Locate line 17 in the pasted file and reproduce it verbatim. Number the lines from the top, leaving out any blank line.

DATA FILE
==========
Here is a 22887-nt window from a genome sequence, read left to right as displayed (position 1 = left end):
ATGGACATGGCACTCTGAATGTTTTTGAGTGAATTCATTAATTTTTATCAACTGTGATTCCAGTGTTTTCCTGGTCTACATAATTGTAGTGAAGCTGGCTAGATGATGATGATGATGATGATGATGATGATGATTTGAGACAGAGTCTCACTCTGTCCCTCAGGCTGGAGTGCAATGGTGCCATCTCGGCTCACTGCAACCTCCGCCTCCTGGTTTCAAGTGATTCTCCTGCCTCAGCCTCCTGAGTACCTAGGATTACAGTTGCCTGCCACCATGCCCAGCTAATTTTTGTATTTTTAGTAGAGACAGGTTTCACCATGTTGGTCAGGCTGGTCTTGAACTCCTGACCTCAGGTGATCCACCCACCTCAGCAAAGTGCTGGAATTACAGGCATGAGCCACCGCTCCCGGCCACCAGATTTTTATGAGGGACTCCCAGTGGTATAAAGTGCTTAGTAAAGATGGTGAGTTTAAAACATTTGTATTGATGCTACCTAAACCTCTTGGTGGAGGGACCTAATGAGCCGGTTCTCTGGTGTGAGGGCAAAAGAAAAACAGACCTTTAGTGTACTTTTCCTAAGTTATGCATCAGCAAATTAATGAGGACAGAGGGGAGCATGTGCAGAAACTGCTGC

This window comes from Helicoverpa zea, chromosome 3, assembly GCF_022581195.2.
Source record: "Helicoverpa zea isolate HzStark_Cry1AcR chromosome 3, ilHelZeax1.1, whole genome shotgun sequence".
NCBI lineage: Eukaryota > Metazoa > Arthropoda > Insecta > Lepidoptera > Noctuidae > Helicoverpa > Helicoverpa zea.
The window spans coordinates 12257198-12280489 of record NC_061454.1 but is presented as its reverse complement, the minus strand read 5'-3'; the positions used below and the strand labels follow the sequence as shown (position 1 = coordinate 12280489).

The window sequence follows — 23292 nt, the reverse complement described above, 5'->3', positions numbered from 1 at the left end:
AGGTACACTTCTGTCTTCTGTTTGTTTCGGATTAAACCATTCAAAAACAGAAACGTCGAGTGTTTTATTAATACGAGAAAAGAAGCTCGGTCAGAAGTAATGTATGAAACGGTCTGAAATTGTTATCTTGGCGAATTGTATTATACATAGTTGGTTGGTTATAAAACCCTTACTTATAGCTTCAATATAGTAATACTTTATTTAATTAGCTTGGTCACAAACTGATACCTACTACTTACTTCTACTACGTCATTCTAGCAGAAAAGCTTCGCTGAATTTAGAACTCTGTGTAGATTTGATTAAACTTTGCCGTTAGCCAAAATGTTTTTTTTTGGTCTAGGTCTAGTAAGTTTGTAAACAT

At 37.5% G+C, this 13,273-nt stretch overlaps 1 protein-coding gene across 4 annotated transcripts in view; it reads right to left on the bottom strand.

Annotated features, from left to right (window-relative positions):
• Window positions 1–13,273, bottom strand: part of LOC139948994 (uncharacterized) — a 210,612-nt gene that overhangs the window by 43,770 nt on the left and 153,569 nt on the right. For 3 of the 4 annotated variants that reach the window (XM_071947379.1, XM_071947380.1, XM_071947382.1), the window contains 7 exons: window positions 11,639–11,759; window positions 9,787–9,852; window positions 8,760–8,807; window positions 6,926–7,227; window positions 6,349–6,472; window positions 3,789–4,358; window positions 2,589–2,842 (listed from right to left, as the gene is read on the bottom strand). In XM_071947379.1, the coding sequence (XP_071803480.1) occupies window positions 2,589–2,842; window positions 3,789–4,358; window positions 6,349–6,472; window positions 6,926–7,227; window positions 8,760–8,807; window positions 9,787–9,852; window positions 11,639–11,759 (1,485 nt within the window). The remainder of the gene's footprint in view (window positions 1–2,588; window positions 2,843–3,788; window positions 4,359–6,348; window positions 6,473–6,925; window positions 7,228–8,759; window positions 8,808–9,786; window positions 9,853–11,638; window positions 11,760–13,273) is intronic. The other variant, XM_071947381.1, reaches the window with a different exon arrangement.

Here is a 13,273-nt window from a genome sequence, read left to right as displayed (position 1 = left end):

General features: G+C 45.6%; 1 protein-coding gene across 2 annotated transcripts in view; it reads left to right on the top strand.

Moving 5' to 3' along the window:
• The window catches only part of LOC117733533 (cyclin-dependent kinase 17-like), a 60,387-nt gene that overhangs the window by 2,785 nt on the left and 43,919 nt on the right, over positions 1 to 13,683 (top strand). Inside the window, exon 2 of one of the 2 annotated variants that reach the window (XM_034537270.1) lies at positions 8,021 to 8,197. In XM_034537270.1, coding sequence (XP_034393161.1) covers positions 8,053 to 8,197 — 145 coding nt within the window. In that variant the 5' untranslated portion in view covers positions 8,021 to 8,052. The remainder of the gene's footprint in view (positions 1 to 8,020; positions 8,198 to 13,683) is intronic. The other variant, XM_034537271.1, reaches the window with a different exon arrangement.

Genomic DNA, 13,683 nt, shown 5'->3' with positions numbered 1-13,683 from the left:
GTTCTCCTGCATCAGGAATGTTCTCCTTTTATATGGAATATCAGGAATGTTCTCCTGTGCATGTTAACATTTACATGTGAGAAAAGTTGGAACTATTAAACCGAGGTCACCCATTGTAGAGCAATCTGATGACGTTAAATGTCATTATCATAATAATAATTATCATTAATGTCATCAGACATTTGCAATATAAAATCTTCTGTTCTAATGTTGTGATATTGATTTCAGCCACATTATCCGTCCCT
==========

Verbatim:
GTTCTCCTGCATCAGGAATGTTCTCCTTTTATATGGAATATCAGGAATGTTCTCCTGTGCATGTTAACATTTACATGTGAGAAAAGTTGGAACTATTAAACCGAGGTCACCCATTGTAGAGCAATCTGATGACGTTAAATGTCATTATCATAATAATAATTATCATTAATGTCATCAGACATTTGCAATATAAAATCTTCTGTTCTAATGTTGTGATATTGATTTCAGCCACATTATCCGTCCCT